|Three-year-old Isabelle Marjanovic of Oxford starts preschool in September and the neonatal experts at Bridgeport Hospital played a big part in preparing her, beginning on the day she was born—weighing just one pound, eight ounces.|
When Isabelle was born on May 21, 2008, her mother, Irene Garib, was only 24 weeks pregnant. Irene’s water broke on a Sunday. Despite the efforts of obstetrician Joseph Cuteri, MD, to delay Isabelle’s birth until she had grown bigger in the womb, Irene no longer had sufficient amniotic fluid to sustain the unborn child.
Irene gave birth to Isabelle on Wednesday. The baby was immediately admitted to Bridgeport Hospital’s Newborn Intensive Care Unit.
“Babies born at 24 weeks’ gestation are close to the limit of viability,” says Bridgeport Hospital Chief of Neonatology Robert Herzlinger, MD, who also serves as Medical Director of the Newborn ICU. “Only about 50 percent of babies born that early survive, according to National Institutes of Health data.”
“We knew the risk,” says Irene, who is a registered nurse. Her husband, Stevan Marjanovic, MD, is an obstetrician in Waterbury and was a former OB/GYN resident at Bridgeport Hospital.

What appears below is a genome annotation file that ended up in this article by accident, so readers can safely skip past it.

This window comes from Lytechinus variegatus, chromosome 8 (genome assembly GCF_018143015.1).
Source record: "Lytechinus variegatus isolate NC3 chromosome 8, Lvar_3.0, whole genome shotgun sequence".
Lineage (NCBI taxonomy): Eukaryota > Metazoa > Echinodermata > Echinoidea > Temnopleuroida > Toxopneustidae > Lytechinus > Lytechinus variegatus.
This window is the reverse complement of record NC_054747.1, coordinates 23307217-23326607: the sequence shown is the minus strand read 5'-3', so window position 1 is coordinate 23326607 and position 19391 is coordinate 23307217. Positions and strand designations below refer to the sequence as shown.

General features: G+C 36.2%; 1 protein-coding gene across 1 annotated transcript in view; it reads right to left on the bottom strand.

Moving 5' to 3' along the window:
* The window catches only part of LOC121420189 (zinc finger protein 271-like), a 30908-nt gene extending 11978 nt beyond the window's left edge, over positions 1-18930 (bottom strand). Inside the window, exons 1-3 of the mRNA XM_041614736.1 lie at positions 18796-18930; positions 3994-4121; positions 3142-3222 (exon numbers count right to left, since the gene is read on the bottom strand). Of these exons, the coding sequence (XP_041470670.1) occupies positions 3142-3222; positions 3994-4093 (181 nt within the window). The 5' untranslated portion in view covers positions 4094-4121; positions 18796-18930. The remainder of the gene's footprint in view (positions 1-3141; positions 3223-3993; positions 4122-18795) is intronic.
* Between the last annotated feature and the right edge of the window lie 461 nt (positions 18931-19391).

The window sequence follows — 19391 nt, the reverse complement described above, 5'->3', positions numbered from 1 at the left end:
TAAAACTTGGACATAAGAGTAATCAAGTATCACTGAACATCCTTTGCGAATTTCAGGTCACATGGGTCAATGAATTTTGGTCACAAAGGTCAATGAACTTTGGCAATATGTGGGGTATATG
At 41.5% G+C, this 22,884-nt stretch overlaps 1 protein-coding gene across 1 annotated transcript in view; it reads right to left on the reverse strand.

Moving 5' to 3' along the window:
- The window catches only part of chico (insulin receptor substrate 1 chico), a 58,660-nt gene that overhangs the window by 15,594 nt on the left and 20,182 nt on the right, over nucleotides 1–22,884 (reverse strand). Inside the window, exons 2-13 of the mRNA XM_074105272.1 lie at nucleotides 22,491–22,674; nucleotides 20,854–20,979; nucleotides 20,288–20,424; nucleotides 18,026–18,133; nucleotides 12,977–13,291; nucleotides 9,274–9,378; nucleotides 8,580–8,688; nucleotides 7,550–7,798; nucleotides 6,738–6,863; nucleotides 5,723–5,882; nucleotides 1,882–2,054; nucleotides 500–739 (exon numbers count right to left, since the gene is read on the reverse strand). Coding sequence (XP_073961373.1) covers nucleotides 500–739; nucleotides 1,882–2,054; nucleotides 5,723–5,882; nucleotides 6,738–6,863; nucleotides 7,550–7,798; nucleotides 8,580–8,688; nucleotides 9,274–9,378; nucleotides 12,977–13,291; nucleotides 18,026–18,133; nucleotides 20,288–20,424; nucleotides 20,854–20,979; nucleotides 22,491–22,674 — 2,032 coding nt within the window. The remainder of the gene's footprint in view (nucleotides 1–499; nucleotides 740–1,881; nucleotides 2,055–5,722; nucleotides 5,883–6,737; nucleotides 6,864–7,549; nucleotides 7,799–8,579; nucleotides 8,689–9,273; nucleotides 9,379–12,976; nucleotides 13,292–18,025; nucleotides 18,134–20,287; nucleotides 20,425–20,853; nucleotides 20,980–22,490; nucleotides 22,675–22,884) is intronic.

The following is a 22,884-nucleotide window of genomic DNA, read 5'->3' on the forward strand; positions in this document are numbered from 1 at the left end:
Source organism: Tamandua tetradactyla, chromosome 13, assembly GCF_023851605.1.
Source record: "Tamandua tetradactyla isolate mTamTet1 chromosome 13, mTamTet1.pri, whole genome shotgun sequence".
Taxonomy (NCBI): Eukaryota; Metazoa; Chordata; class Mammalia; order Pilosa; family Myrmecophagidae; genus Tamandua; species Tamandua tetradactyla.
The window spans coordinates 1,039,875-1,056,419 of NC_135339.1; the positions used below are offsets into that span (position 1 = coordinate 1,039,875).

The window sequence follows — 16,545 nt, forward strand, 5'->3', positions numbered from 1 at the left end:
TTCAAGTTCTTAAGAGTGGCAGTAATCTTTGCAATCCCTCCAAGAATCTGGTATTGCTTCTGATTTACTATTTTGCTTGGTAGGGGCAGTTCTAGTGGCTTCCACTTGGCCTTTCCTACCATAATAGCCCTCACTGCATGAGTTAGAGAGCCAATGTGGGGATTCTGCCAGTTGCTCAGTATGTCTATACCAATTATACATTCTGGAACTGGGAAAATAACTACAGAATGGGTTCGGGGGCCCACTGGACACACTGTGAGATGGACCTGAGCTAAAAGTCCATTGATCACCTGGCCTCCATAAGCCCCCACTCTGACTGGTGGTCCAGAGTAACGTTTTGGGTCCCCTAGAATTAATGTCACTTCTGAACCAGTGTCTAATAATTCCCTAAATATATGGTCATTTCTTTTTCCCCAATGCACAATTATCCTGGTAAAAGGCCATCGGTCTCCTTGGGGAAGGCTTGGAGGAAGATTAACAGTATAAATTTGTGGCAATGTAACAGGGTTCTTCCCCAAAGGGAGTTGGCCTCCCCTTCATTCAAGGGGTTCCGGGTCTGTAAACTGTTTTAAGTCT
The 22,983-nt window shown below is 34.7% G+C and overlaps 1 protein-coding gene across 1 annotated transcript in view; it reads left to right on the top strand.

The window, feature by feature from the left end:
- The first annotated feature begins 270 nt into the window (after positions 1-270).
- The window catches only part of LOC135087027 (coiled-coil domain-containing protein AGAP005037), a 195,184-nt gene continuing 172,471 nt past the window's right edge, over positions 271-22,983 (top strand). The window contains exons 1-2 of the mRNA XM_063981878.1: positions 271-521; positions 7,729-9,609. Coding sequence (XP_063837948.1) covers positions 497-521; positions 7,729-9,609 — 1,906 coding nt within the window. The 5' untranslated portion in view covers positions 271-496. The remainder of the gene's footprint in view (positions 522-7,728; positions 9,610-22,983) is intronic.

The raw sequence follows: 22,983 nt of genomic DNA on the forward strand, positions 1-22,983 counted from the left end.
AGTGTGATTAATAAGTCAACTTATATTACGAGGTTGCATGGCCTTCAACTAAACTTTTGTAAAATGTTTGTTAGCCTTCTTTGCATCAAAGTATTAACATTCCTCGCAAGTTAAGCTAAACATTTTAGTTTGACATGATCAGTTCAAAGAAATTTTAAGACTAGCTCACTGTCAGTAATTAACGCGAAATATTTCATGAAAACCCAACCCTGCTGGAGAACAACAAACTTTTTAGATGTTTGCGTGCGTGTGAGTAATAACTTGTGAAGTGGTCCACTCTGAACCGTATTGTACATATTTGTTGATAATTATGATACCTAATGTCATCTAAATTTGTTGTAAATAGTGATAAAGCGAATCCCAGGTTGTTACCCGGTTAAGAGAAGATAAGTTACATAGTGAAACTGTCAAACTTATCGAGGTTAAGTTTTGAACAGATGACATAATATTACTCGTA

“The more you know, the more afraid you are,” Irene says. “We worried about Isabelle’s weight—but she was a fighter and she hung in there.”
“The success rate for the survival and development of premature infants at Bridgeport Hospital is equal to or exceeds the rates at major academic medical centers in the United States,’ Dr. Herzlinger says.
Isabelle spent 11 weeks in the Newborn ICU. During her time there, the experienced physicians and staff of the unit used their skill and the latest medications and technology available to help premature babies grow and develop.
“We knew Isabelle was in very, very competent hands,” says Irene. “The staff made us feel comfortable and relaxed.”
When Isabelle was big enough and well enough, she finally went home with her parents and older brother Tristan, now 10. But Newborn ICU experts continued to care for her through their unique Follow-Up Program. Under the direction of neonatologist Christine Butler, MD, the program provides the necessary care and parental education to ensure that premature babies can develop to their full potential.
Now, as Isabelle gets ready to start preschool, her mother says she blends right in with other children her age.
“She’s your average three-year-old,” Irene says. “And we have the Newborn ICU to thank. I would recommend Bridgeport Hospital to anyone thinking of having a baby.”